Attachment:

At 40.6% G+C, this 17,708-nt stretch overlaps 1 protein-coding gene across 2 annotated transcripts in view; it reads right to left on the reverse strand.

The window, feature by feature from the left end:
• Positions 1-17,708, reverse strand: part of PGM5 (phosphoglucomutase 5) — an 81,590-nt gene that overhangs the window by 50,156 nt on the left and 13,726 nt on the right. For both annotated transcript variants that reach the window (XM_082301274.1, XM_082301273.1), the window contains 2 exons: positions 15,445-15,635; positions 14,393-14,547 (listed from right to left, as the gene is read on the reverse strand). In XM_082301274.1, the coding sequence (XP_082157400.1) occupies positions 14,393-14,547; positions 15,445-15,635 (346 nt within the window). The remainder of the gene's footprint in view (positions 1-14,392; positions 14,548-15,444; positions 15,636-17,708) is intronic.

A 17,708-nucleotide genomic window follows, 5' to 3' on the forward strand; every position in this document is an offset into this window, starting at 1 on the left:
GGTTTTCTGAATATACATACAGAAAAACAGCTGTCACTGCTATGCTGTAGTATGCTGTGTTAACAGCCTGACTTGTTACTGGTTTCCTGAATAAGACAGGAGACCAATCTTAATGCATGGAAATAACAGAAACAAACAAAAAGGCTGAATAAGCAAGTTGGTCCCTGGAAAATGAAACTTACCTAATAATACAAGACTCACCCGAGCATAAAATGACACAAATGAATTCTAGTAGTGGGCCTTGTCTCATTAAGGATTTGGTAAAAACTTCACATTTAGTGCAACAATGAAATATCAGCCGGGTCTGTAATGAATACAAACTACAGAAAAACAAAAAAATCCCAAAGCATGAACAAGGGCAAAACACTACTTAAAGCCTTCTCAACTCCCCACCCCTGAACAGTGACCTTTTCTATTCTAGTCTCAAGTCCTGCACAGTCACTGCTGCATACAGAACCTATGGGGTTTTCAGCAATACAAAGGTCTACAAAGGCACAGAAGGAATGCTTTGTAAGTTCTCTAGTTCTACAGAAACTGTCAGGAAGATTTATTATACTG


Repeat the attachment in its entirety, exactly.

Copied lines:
At 40.6% G+C, this 17,708-nt stretch overlaps 1 protein-coding gene across 2 annotated transcripts in view; it reads right to left on the reverse strand.

The window, feature by feature from the left end:
• Positions 1-17,708, reverse strand: part of PGM5 (phosphoglucomutase 5) — an 81,590-nt gene that overhangs the window by 50,156 nt on the left and 13,726 nt on the right. For both annotated transcript variants that reach the window (XM_082301274.1, XM_082301273.1), the window contains 2 exons: positions 15,445-15,635; positions 14,393-14,547 (listed from right to left, as the gene is read on the reverse strand). In XM_082301274.1, the coding sequence (XP_082157400.1) occupies positions 14,393-14,547; positions 15,445-15,635 (346 nt within the window). The remainder of the gene's footprint in view (positions 1-14,392; positions 14,548-15,444; positions 15,636-17,708) is intronic.

A 17,708-nucleotide genomic window follows, 5' to 3' on the forward strand; every position in this document is an offset into this window, starting at 1 on the left:
GGTTTTCTGAATATACATACAGAAAAACAGCTGTCACTGCTATGCTGTAGTATGCTGTGTTAACAGCCTGACTTGTTACTGGTTTCCTGAATAAGACAGGAGACCAATCTTAATGCATGGAAATAACAGAAACAAACAAAAAGGCTGAATAAGCAAGTTGGTCCCTGGAAAATGAAACTTACCTAATAATACAAGACTCACCCGAGCATAAAATGACACAAATGAATTCTAGTAGTGGGCCTTGTCTCATTAAGGATTTGGTAAAAACTTCACATTTAGTGCAACAATGAAATATCAGCCGGGTCTGTAATGAATACAAACTACAGAAAAACAAAAAAATCCCAAAGCATGAACAAGGGCAAAACACTACTTAAAGCCTTCTCAACTCCCCACCCCTGAACAGTGACCTTTTCTATTCTAGTCTCAAGTCCTGCACAGTCACTGCTGCATACAGAACCTATGGGGTTTTCAGCAATACAAAGGTCTACAAAGGCACAGAAGGAATGCTTTGTAAGTTCTCTAGTTCTACAGAAACTGTCAGGAAGATTTATTATACTG